International efforts to douse raging Indonesia fires will fail and Southeast Asia could face several more weeks of choking smoke until the rainy season starts, Malaysia’s environment minister warned.
Facing growing pressure, Indonesia earlier this month agreed to accept international help after failing for weeks to douse the fires from slash-and-burn farming that have shrouded angry neighbours Malaysia and Singapore in smoke for weeks.
But Malaysia was forced once again to close schools in several areas Monday due to unhealthy air, and Natural Resources and Environment Minister Wan Junaidi Tuanku Jaafar said the crisis could continue for another month.
“Unless there is rain, there is no way human intervention can put out the fires,” he told on the sidelines of Malaysia’s parliament session, warning that the blazes were spread across “huge areas” of Indonesia.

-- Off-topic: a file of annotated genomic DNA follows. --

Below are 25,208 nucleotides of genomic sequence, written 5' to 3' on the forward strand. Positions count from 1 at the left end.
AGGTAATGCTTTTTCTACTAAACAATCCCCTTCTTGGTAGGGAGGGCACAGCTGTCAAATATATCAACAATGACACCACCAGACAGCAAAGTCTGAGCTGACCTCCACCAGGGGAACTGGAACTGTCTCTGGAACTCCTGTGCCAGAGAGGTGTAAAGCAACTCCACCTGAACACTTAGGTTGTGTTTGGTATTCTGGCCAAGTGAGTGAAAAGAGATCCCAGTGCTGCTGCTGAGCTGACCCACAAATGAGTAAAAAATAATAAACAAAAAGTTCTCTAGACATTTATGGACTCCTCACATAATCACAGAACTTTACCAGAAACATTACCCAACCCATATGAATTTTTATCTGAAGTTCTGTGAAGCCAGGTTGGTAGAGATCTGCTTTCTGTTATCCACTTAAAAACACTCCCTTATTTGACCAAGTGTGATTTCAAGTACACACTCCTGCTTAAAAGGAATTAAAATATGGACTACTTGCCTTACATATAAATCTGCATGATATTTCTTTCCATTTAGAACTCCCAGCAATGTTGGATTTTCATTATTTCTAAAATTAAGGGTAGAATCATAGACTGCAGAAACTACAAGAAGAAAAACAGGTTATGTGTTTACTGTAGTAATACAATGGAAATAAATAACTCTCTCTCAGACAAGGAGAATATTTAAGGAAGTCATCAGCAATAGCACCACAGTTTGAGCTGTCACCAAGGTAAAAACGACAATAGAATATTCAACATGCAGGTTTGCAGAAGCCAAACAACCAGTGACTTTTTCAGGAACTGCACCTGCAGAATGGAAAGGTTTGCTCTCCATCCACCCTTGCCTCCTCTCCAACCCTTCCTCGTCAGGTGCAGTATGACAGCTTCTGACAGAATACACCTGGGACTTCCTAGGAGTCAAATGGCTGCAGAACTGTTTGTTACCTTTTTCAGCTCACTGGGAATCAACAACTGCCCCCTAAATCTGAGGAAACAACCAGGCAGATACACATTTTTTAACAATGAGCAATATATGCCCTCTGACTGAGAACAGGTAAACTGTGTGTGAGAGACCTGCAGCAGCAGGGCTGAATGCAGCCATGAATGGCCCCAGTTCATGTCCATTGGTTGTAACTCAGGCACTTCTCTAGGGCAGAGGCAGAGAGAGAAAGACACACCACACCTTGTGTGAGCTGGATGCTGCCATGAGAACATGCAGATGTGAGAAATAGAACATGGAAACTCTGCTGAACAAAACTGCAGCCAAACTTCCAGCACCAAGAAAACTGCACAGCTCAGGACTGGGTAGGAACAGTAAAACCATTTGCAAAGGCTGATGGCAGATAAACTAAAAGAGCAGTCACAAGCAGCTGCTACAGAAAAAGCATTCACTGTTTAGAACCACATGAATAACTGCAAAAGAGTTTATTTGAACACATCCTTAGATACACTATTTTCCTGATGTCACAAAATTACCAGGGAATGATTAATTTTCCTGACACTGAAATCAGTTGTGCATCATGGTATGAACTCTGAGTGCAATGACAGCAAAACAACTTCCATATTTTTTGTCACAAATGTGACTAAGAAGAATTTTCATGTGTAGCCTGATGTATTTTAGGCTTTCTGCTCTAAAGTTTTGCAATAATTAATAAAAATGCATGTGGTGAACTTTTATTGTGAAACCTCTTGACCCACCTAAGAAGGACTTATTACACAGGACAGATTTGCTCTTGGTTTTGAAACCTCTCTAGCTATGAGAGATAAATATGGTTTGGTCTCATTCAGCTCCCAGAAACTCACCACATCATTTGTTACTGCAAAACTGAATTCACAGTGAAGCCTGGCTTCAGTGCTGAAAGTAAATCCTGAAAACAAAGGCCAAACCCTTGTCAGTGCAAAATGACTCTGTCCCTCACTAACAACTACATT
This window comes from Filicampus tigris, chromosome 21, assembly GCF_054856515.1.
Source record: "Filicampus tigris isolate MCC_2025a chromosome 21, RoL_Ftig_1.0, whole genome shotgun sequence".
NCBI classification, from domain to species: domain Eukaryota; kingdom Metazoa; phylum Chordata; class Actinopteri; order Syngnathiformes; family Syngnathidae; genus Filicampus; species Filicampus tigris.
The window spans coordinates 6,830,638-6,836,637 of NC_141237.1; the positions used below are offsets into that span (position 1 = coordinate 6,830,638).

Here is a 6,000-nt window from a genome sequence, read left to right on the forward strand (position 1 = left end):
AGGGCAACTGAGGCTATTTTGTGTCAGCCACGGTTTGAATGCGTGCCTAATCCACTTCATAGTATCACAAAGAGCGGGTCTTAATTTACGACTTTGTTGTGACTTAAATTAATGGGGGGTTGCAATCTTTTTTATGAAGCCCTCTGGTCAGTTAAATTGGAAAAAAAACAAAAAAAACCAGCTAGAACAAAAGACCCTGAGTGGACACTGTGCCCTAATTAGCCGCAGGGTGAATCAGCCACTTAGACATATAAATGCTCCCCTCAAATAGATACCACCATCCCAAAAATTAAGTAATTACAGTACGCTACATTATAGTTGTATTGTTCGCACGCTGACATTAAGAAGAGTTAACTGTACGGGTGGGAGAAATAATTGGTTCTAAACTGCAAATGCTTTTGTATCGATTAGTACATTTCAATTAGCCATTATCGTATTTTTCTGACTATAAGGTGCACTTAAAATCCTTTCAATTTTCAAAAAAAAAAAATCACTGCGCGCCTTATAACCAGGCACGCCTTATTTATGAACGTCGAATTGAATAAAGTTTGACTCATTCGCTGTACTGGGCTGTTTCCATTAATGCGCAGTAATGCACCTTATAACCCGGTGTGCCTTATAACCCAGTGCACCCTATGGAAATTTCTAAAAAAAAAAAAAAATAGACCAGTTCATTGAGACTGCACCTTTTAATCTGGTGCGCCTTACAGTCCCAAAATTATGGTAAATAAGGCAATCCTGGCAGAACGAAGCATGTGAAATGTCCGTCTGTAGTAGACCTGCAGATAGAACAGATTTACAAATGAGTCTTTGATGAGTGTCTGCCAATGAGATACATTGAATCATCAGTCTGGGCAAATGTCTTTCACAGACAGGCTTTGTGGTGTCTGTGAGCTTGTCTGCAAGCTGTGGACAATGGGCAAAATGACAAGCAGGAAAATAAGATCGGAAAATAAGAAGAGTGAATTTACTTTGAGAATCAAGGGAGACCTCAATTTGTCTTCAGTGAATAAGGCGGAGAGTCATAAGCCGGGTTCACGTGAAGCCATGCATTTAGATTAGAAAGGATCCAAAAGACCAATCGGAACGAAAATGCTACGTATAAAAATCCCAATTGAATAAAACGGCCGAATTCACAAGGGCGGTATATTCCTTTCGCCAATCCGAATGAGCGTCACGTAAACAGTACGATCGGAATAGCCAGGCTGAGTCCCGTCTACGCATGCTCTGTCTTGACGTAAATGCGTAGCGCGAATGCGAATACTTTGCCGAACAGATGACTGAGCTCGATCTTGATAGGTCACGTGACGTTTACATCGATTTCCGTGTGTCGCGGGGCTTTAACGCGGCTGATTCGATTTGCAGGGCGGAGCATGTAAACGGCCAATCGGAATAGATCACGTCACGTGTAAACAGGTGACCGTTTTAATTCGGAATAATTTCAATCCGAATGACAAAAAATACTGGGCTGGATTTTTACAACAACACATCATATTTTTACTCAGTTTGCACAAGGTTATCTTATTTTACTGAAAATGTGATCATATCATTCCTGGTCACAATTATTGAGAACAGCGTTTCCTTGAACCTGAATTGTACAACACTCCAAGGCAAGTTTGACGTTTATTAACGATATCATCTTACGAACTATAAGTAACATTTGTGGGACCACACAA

Even the multi-nation effort now under way “is not enough to put out the fires,” he added.
“We hope the rains will come in mid-November. It will be able to put out the fires,” Wan Junaidi said.
On Friday, Indonesia launched its biggest fire-fighting assault yet, with dozens of planes and thousands of troops battling the illegally started agricultural and forest fires in its territory on the huge islands of Sumatra and Borneo.
Thirty-two planes and helicopters — including six aircraft from Singapore, Malaysia and Australia — were deployed to back up more than 22,000 personnel on the ground.